A: In January 2004, we had about 167 police officers authorized and 45 civilians. Today, we have 204 police officer positions authorized (includes a 5 percent overhire, which equates to 10 positions), with 75 civilians.
It is important to note that as a part of our five-year plan, we are civilianizing many positions held by police officers to return those officer positions to enforcement or investigative duties.
Q: It has been perceived in the past that money has not been there for police officers and firefighters and that these two entities have been paid for with the money left over.
A: My personal experience as chief of police is that the city manager and city council have placed public safety at the forefront. I think the explosive growth of the city brings about many challenges, especially when it comes to funding new programs and services.
Personally, I would rather focus on where we are going rather than to dwell on the past.
Q: How do you retain officers?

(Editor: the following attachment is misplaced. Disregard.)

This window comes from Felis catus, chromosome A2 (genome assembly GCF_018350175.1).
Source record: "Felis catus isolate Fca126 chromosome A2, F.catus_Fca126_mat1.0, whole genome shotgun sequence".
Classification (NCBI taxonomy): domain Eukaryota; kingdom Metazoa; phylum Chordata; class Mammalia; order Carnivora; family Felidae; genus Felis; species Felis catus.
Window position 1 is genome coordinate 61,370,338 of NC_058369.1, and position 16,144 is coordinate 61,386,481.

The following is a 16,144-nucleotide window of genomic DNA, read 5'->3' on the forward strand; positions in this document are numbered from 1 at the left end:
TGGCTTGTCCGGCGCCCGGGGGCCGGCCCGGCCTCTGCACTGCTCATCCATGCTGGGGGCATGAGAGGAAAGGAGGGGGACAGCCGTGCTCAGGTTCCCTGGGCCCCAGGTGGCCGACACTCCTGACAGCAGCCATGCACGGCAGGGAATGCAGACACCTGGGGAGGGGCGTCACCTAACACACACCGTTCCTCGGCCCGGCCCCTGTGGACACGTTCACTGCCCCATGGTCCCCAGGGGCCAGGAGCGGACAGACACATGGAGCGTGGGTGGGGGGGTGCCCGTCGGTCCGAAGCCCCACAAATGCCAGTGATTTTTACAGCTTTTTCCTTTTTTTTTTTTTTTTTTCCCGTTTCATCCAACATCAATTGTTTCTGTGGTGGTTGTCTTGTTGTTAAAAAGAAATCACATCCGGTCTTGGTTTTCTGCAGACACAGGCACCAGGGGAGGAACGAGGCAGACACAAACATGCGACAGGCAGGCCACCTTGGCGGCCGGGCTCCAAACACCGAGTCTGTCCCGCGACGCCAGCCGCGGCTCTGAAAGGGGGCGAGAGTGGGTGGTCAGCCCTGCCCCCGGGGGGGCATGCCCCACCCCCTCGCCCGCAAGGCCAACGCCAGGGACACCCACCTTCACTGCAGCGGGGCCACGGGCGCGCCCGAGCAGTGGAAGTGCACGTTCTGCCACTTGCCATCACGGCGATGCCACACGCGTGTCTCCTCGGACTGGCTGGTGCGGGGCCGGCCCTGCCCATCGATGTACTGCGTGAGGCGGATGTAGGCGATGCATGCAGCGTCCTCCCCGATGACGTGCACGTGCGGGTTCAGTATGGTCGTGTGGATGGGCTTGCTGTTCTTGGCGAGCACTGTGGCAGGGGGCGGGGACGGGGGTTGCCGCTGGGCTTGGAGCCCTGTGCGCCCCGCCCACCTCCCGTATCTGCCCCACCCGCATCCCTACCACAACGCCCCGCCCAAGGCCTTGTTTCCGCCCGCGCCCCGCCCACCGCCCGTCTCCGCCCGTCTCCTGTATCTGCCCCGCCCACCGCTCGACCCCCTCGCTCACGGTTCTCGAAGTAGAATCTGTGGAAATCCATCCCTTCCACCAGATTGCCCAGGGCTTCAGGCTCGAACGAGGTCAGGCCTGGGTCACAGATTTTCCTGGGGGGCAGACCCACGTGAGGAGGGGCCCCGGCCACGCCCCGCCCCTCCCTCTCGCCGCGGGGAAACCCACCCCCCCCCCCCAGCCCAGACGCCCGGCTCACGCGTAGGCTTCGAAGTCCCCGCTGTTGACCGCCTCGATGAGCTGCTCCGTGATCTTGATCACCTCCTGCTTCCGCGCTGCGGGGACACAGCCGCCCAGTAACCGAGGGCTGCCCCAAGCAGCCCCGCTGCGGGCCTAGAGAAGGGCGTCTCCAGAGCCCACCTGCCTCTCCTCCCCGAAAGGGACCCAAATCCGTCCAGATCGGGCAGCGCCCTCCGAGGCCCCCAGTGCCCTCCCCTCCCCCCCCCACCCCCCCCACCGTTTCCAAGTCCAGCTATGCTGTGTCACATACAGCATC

A: Retaining officers is very important to meet our goals. I think the city council took a major step in addressing employee turnover by approving several new programs aimed at retaining police officers.
For example, an adequate pay adjustment, tuition reimbursement, sign-on bonus for licensed police officers and increasing the authorized strength of the department should have a positive impactQ: How is the department dealing with filling vacancies?
A: Not counting the overhire positions, we need to fill 38 police officer positions.
Fifteen police officer positions, two sergeant positions, and two civilian manager positions, that freed up two police officer positions, were authorized in this years budget. The two sergeants have already been promoted, the two civilian manager positions have already been hired, and we are hiring 19 officers by the first of the year 17 of which will be starting the Police Academy in January. The remaining vacancies should be filled by midyear.
Q: What can convenience store owners do to cut back on robberies?
A: Work with the police departments Crime Prevention coordinator. There are a number of precautions a business could take to reduce the likelihood of being robbed. Businesses are encouraged to contact Tammy Moseley, the Crime Prevention coordinator at 501-8805.
Q: What about the gangs?
A: While gangs exist in Killeen, it is not to the extent of what is commonly seen in larger cities such as Los Angeles or New York. Nevertheless, gang activities are of concern to the Killeen Police Department, and we continue to address them.